I call it spidey-sense. It's the feeling that people might want to read about something, even though I have no evidence that I'm right. The New York Times' media reporter, David Carr, thinks picking up on these faint scents is a key to using Twitter effectively. Here's what he told Terry Gross on Fresh Air:
Sometimes you want to grab what is in the air, so to speak, and just put it out there... One time after [the Winter Olympics ended], I just said, 'I miss the Olympics.' That got re-tweeted almost more than anything I've ever written about ... it's just something that's in the air.
In the olden days, this might have been "news sense" or something, but that implies a consciousness of the importance of an item, idea, or story. I think what Carr is talking about is a little different. Spidey-sense isn't having well-regulated civic priorities. Rather, it's possessing a compass that points toward "interesting" for any possible reason. The feeling Carr's describing is almost a presentiment of a story, a magnetization.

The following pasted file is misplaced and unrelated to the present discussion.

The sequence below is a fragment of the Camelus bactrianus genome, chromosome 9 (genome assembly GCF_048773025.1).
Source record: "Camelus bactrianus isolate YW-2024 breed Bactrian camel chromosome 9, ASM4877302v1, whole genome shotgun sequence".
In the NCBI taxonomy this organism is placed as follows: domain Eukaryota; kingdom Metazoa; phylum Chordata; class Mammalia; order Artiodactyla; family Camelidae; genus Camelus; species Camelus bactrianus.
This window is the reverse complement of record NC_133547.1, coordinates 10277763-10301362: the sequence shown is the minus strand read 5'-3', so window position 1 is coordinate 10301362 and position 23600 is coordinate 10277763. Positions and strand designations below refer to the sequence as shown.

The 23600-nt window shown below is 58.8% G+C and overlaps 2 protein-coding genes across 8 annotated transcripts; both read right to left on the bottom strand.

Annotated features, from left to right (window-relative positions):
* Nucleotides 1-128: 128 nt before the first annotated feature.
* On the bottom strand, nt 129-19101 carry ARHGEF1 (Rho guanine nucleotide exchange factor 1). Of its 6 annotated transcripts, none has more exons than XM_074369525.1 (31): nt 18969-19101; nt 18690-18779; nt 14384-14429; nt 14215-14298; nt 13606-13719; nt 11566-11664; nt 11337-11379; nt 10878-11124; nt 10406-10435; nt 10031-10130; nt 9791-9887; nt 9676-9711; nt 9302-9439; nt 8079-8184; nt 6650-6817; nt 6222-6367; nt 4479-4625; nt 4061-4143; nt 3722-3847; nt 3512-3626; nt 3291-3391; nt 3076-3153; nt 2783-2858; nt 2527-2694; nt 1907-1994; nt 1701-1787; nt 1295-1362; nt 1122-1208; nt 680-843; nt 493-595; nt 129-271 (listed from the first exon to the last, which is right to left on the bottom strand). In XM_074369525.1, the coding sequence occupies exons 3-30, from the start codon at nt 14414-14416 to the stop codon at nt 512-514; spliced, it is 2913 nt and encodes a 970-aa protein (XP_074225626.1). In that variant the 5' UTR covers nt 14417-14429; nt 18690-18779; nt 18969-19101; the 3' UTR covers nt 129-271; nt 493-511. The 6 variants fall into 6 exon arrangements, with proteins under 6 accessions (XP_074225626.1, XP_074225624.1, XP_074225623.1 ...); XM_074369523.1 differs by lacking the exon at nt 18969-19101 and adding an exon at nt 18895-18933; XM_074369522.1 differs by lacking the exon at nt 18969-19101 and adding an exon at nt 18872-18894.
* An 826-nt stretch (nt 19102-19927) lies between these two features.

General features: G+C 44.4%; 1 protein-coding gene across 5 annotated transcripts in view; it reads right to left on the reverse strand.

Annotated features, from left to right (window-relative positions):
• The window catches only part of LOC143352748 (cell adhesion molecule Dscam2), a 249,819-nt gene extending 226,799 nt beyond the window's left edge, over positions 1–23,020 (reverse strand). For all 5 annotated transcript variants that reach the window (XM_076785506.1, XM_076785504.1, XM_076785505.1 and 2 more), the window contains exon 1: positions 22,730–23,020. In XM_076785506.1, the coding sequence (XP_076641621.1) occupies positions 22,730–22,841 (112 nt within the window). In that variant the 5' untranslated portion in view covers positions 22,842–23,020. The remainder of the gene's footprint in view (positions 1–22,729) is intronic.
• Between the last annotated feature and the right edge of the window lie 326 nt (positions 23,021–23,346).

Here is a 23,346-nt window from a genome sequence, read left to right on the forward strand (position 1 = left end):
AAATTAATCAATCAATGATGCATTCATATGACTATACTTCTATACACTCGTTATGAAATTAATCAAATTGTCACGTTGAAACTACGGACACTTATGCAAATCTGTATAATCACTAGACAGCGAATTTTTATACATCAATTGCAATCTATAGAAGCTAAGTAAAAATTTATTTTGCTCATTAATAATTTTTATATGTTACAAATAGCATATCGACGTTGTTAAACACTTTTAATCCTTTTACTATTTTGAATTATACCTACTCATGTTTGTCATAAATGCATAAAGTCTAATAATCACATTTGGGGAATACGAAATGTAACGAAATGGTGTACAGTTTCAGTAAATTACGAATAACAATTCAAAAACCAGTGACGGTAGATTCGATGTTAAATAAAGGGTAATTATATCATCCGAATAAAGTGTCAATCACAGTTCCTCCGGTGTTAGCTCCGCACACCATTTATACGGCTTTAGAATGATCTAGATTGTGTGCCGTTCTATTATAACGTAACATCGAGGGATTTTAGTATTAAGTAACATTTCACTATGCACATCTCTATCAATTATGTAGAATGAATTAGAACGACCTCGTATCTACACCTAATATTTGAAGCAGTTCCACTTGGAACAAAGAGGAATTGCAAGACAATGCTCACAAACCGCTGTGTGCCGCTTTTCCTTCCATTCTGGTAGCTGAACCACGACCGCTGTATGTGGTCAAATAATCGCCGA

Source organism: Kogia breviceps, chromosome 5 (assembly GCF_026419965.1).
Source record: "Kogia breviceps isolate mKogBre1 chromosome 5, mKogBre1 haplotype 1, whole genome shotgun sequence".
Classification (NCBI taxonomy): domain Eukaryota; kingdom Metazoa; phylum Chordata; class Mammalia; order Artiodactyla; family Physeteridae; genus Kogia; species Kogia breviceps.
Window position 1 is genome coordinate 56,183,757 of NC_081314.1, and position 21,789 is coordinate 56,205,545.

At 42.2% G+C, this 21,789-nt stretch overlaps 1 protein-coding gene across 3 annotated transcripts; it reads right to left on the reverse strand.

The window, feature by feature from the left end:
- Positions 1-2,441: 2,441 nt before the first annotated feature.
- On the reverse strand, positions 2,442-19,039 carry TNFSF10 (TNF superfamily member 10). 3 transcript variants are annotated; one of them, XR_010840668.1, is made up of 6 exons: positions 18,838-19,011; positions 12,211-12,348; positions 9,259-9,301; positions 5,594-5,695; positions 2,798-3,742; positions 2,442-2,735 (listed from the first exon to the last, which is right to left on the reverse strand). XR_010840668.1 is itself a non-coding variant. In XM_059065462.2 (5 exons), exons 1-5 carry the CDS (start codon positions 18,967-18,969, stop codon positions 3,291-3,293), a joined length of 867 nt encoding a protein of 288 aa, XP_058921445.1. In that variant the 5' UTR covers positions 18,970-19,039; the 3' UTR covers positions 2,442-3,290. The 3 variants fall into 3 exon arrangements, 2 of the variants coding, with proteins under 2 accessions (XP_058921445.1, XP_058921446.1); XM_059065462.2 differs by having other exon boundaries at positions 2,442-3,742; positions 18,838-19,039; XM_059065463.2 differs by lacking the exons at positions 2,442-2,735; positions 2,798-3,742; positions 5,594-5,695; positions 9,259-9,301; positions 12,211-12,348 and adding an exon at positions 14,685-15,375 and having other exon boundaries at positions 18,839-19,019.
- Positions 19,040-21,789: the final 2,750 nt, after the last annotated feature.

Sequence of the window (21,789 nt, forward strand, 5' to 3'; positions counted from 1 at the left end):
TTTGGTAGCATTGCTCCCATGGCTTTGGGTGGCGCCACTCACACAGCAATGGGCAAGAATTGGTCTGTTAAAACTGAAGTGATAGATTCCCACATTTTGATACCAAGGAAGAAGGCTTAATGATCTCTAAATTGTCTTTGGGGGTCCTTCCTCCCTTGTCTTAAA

To overthink it a little: there's a network of people who are interested in almost any topic. That network is dynamic. It spikes around obvious events (football, Super Bowl) but sometimes, for almost no good reason, it balloons without anybody noticing it (football, some random day in July). And it's at those moments when just putting it out there activates that whole network, and suddenly your media allows them to talk about something that had hovered just outside their consciousness.
For mediamakers, this must have always been the case, but what's interesting is that the signals we're reading today aren't exclusively those of our neighbors or coworkers, but come from our online social worlds. The air is bigger now.
Image: Library of Congress. That's the Monroe magnet.